Fluoroscopy -- a diagnostic tool that captures and displays a continuous x-ray image in real time -- has been a standard in the medical field for more than 100 years, currently holding a 35% share of the medical imaging market.
But its adoption in dentistry has been limited by factors related to size, image resolution, and radiation concerns, according to Daniel Uzbelger Feldman, DMD, a member of the faculty at the Temple University Kornberg School of Dentistry and a practicing dentist in Cleveland.
But Dr. Uzbelger is working to change that. He has spent more than a decade developing a dental fluoroscopic imaging system and recently gained a key U.S. patent on the technology. Now he and his company, Real Time Imaging Technologies, are moving toward commercializing the device.
"Despite its early introduction to dentistry in 1896, the use of fluoroscopy in this profession has been inconsistent over the last 55 years due to radiation dosage concerns and the large size and low resolution of the devices used," he and his colleagues wrote in 2010 (Chinese Journal of Dental Research, Spring 2010, Vol. 13:1, pp. 23-29).
In their systematic review, they looked at how fluoroscopy has been used in dentistry since the introduction of image intensification and found that it has been "a useful, but not consistently used, tool in dentistry for over 50 years." Studies have primarily evaluated its efficacy as a diagnostic aid in prosthodontics, orthodontics, radiology, and oral and maxillofacial surgery for such applications as functional evaluation of malocclusions, determination of diagnostic errors in condylar position throughout mandibular movements, and analysis of physiological and nonphysiological movements of the oral cavity.
Other studies have demonstrated how the lower radiation exposure required by a fluoroscopic system enable motion studies, which provide much more diagnostic information than still radiographs, Dr. Uzbelger noted. In a paper presented at the 2010 meeting of the American Academy of Oral and Maxillofacial Radiology, he demonstrated that, when compared with intraoral radiography (digital and film) and cone-beam CT, fluoroscopy allowed an increase in the exposure time without increasing the dose equivalent of radiation received by the skull due to its low milliampere (mA) settings (3.5) and the use of image intensification.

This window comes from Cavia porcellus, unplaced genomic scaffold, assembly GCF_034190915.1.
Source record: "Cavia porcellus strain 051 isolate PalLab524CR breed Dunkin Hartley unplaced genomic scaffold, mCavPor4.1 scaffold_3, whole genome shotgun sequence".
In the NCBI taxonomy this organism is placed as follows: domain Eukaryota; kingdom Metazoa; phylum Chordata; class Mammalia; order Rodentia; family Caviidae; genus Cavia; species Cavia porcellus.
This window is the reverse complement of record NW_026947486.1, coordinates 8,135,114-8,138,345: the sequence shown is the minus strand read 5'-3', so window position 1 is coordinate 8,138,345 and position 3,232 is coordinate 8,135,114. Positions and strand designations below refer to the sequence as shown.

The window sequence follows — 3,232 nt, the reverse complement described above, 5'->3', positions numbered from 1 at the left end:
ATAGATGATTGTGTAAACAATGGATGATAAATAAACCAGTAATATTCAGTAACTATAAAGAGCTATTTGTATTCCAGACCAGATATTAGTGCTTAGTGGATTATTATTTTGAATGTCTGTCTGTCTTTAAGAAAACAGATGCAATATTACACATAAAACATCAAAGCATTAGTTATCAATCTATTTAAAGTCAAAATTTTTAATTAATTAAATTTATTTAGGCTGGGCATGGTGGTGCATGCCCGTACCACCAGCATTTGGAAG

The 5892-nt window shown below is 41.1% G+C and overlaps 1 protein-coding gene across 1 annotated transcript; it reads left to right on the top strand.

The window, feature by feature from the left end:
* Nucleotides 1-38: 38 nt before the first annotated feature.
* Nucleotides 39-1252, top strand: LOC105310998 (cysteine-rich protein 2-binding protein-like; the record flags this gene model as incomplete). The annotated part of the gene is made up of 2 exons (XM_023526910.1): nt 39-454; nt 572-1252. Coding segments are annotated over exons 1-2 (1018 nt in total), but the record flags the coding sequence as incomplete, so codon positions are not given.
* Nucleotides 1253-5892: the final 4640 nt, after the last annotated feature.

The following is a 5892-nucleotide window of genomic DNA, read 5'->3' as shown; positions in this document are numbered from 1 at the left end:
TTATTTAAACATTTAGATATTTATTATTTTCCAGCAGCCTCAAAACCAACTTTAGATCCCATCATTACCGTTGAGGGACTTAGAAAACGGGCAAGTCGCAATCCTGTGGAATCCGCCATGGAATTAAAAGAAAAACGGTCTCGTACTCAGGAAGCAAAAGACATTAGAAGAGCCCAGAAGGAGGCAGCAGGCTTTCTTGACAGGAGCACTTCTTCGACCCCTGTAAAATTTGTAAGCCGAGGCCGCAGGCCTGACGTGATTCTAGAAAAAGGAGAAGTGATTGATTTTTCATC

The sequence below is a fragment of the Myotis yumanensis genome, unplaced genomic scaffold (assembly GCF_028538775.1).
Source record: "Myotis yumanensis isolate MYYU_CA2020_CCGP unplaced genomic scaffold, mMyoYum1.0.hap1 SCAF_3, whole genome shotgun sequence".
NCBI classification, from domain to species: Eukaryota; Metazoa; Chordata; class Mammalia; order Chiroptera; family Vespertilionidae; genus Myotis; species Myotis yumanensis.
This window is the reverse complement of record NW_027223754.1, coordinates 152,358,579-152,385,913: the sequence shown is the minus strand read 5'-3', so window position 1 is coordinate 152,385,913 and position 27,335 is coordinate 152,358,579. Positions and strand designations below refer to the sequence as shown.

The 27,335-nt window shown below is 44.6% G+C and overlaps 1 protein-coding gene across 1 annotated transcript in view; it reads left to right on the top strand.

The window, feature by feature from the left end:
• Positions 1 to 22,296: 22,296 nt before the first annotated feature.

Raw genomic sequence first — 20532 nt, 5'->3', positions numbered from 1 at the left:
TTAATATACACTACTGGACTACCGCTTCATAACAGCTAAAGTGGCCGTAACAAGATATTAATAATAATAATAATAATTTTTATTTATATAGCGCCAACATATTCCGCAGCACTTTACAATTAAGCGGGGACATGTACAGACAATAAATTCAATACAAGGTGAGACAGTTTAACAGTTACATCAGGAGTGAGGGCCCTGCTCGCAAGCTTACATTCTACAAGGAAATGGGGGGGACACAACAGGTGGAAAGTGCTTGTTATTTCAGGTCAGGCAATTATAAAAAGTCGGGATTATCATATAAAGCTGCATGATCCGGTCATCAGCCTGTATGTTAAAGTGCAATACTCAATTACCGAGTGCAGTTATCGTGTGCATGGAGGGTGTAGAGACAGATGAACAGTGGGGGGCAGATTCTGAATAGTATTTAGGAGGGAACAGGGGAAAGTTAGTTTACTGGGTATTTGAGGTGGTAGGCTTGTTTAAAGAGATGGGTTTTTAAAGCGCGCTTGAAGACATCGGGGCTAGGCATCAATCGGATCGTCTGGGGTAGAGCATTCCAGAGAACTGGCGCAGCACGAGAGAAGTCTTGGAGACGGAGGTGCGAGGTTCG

"Preliminary data comparing fluoroscopy to existing dental imaging technologies suggested fluoroscopy's safety for dynamic imaging applications in dentistry," Dr. Uzbelger and his colleagues concluded.
Size does matter
So why hasn't this technology been more widely adopted into dentistry?
"During all these years, the major components have been very large and the resolution has been very poor," Dr. Uzbelger told DrBicuspid.com. "But today, with all the advantages of new technologies, the imaging components are very small and the image resolution good. So we believe now is the right time for the development of this technology. The size can be reduced, the radiation reduced, and the image resolution improved. These have been the three major obstacles."
In addition, current imaging technologies only allow dentists to take x-rays prior to or following a procedure, not during, which can increase the risk of errors, he noted.
"We have been working blindly all these years," Dr. Uzbelger said. "Every year there are 2.2 million root canals that fail in the U.S. alone, and 100,000 dental implants that fail. We believe that if you can have a tool to see the procedure during the performance, we can reduce these errors."
Earlier this month, Real Time Imaging expanded its patent portfolio with a patent that covers its methods for providing a dental fluoroscopic imaging system that enables dentists to use live video imaging to see anatomic structures during these procedures. It also enables static imaging with reduced dose radiation, resulting in less patient radiation exposure, according to Dr. Uzbelger.
"This patent will enable dentists for the first time to visualize anatomy with video during procedures, making it more efficient and safer," he said.
He and his colleagues have also demonstrated a prototype of the system for a proof-of-concept study and will present the research results later this year, Dr. Uzbelger noted. They are now looking for a commercial partner to help bring the technology to market. Because medical fluoroscopy already has U.S. Food and Drug Administration clearance, he is confident that the dental system will be able to utilize the 510(k) process.
"We are working very hard to develop and commercialize this technology, and we expect to be on the market in the next couple of years," he said. "We still have a lot of work to do, but we feel we are on the right track. We feel very fortunate to be the only company working on this exciting technology."